(Photo courtesy of Wikipedia)
Women of Purity: Susanna Wesley
By Selma Komisky
“Her children arise and call her blessed; her husband also, and he praises her.”
– Proverbs 31:28 (NIV)
Susanna Annesley Wesley was born on January 20, 1669, the twenty-fifth and last child of reverend Dr. Samuel and Mary White Annesley. With devout Puritan parents, Susanna grew up loving and serving God. It was evident that Susanna inherited rich godly qualities from both her parents.
Susanna left her father’s church at age 13 and joined the official Church of England. She later married at the young age of 19 to Samuel Wesley, after he had finished his studies at Oxford and was ordained into the Church of England.
Susanna bore nineteen children, and nine of these died in infancy. She was often sick, perhaps due to repeated pregnancy or other causes. But she carried on. Susanna focused on her children and felt that their upbringing and education was her first and most important concern.
Susanna began a school in her house. Classes were conducted six days a week. The only day free from school was the Sabbath. Each day began with prayer and Psalms and each child was taught to read from the Bible by the age of five. She taught the children discipline, helping mold their character. Susanna played an instrumental part in the lives of her children. She instructed them daily to take care of their soul, as well as learning to shun all vicious practices and bad examples.
The Wesley’s suffered illness, disease, poverty, and the deaths of many of their children. Fire twice destroyed their home and they had marital problems. Samuel’s estrangement for twelve months took a toll on their relationship and it was never the same. Samuel Wesley was always in debt and the frequent absences of her husband on church business left the management of the household in her hands. Despite her worries about her ability to parent alone, Susanna poured herself into her role. She valued her children. Susanna made it her practice to spend individual time with each child – time needed to talk, to listen, to encourage, and to teach.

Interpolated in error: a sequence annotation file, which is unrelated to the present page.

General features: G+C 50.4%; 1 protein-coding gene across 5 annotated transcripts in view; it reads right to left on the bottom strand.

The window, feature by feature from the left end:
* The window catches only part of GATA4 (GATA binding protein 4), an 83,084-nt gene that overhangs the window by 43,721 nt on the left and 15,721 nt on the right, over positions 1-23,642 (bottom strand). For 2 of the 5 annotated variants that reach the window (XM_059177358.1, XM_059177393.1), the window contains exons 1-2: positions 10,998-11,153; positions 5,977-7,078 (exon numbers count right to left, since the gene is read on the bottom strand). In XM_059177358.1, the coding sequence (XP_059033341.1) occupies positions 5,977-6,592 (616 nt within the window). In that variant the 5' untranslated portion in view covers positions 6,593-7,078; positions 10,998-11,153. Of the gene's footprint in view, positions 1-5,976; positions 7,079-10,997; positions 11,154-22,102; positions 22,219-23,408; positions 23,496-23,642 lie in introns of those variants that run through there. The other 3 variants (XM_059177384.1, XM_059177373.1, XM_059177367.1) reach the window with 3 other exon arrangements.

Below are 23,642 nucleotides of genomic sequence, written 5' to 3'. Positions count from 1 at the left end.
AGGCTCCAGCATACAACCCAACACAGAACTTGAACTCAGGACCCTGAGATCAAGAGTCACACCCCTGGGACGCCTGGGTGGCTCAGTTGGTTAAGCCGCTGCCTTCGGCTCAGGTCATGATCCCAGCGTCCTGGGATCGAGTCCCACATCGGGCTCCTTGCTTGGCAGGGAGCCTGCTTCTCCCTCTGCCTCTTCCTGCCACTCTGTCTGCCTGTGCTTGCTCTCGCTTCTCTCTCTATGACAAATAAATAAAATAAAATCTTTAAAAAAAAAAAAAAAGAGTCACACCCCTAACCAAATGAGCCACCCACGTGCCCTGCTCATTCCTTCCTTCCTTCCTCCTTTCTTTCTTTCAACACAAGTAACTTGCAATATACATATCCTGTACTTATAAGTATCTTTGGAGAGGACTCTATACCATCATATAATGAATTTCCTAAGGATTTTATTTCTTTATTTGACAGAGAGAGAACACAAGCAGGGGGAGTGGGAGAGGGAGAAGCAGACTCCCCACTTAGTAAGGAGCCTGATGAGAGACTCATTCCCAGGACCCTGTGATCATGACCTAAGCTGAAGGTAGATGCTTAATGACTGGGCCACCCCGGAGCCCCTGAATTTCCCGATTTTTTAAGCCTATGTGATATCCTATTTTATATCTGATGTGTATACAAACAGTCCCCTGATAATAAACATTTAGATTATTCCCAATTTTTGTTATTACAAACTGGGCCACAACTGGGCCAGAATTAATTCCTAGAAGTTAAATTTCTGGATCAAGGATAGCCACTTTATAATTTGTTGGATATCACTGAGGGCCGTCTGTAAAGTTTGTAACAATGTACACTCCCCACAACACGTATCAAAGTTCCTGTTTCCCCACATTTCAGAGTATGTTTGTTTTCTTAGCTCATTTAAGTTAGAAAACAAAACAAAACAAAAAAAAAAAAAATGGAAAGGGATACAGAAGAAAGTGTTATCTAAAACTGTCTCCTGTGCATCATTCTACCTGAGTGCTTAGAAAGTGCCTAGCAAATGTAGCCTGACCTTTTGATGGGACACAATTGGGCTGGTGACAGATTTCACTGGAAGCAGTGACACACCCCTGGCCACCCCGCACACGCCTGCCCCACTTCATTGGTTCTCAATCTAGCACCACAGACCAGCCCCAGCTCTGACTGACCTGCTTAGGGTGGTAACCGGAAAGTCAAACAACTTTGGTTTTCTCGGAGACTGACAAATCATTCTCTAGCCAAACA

Life had brought trial after trial and disappointment and tragedy for Susanna. However, through it all, she remained a steadfast Christian. She was able to persevere only because of her daily trust in God and walk with Christ, praying, and spending time in the word no matter how hard life was.
Her sons, John and Charles Wesley, were powerhouses for the glory of the Lord and became some of the most influential men of their time. John Wesley preached to nearly a million people in his day. At the age of 70, he delivered the gospel message of salvation to 32,000 people – without the use of a microphone! He brought revival everywhere he traveled! His brother Charles wrote over 9000 hymns, which are so theologically rich and many are still sung today. They are famously known for being the catalyst to the Methodist movement and brought revival in the first Great Awakening.
The interesting thing about these two men is that the primary spiritual influence in their lives up until her death was their mother. She was the one who, even toward the end of her life, when she was elderly and in bed, they would go to and pray with.
She was so proud of her children. She didn’t live long enough to see all the fruit of her faithfulness for being a godly mother. Her sons won tens of thousands of souls for Christ.
Susanna Wesley ran her race well and never gave up. She endured to the very end. Wesley was a good example of a godly woman, pastor’s wife, and mother. She depended on God to get her through her hard circumstances and persevered no matter what came her way. She leaned on the Lord for her strength. She died on July 23, 1742 at the age of 74 and was buried in London’s Bunhill Fields, where John Bunyan and Isaac Watts are also buried. Her legacy lives on in Christian history.